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2007 Arizona Diamondbacks Team Preview

by Keith Glab,
February 21, 2007

2006 Record: 76-86 (Tied for Last Place - NL West Division)
2006 Runs Scored: 773
2006 Runs Allowed: 788
Pythagorean 2006 Record: 79-83

Few teams are quite so streaky as the 2006 Arizona Diamondbacks were.  They began the season 34-22, only to have an 8-20 June return them to Earth.  They rebounded with a 16-9 July before posing a winning percentage of .386 from August on.

Perhaps this shouldn't be so surprising, as the Diamondbacks were a team of multiple personalities, consisting of overpaid veterans, promising prospects, and 1-year stopgap solutions in almost equal quantities.  This year, the franchise has established itself as reliant on young prospects for offense and veteran innings-eaters on the mound.  GM Josh Byrnes has trimmed the fat of many absurd contracts from the previous regime, and finally has the organization headed back in the right direction.

2006 Starter -
Johnny Estrada
Projected 2007 Starter -
Miguel Montero

Johnny Estrada was king of the empty batting average last season.  His replacement, Miguel Montero, appears to exhibit much more balance on offense, and should also be an improvement behind the dish.  Don't look for Montero to provide much more in 2007 than Estrada did in 2006 in terms of overall value, but expect his value from 2007-2010 to be much, much higher than what the Diamondbacks pay him.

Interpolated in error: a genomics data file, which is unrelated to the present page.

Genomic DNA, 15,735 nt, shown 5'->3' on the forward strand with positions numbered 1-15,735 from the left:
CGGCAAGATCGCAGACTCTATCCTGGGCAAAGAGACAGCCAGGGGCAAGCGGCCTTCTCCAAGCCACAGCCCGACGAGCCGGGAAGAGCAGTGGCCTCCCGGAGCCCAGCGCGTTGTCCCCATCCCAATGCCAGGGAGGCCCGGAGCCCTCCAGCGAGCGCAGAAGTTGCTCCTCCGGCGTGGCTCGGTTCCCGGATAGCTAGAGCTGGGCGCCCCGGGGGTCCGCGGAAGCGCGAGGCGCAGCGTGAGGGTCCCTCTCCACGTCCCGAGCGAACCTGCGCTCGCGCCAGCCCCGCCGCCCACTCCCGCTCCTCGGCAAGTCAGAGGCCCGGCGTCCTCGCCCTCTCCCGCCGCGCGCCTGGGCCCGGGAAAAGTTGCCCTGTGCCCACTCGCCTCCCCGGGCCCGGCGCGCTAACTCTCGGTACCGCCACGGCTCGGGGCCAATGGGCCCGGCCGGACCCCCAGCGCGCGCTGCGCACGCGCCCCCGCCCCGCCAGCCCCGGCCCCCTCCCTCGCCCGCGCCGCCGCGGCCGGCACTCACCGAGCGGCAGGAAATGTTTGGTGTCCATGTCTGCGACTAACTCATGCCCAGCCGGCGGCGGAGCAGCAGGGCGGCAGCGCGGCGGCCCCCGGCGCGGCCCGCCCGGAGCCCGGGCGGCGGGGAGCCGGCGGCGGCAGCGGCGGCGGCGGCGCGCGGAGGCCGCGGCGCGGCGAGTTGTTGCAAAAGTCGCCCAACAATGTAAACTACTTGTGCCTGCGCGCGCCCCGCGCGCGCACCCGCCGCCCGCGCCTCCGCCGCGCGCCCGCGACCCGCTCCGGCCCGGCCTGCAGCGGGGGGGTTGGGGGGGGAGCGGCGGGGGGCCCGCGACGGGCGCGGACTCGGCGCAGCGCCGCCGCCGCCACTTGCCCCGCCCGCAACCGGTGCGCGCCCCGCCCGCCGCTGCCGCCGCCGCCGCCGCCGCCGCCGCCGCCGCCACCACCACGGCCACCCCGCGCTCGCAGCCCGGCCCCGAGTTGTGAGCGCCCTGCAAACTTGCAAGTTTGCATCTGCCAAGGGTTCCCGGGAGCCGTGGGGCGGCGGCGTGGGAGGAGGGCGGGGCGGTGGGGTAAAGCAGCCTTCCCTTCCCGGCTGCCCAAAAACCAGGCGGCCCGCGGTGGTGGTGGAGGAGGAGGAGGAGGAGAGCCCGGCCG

Chris Snyder once again returns to his backup role, although he will be used predominantly against southpaws this season to spell the left-swinging Montero.  This should help in theory, however Snyder hit nearly 50 points better against righties in '06.

First Base
2006 Starter -
Conor Jackson
Projected 2007 Starter -

Conor Jackson became less selective as the year wore on, and surprisingly, his power numbers drastically increased as a result.  Jackson may feel pressured to provide even more power in 2007, as he's batting in a lineup without a prototypical cleanup hitter and at least four regulars having even less major league experience than his own paltry 180-game total.  The Diamondbacks have plenty more young bats coming at first base and in the outfield, so Jackson knows he will be moved if he doesn't live up to his hype. 

The jury is still out on whether returning backup Tony Clark was hampered by injuries all season long or whether he simply cannot succeed in a backup role.  I tend to believe the latter, as Clark is a career .233 hitter when he plays in fewer than 110 games and a .281 hitter otherwise.

Second Base
2006 Starter -
Orlando Hudson
Projected 2007 Starter -

O-Dog's breakout season is completely accounted for by his new ballpark, as his 2006 road numbers look strikingly similar to his 2005 road numbers.  Even if his plus offensive contributions are all smoke and mirrors, his defensive value is not.  Hudson registers a +66 in +/- rating from 2004-2006.  That's the best in baseball, and the third place player only notches at +30.  Brandon Webb should give his Cy Young Award straight to Hudson and keep the next one for himself.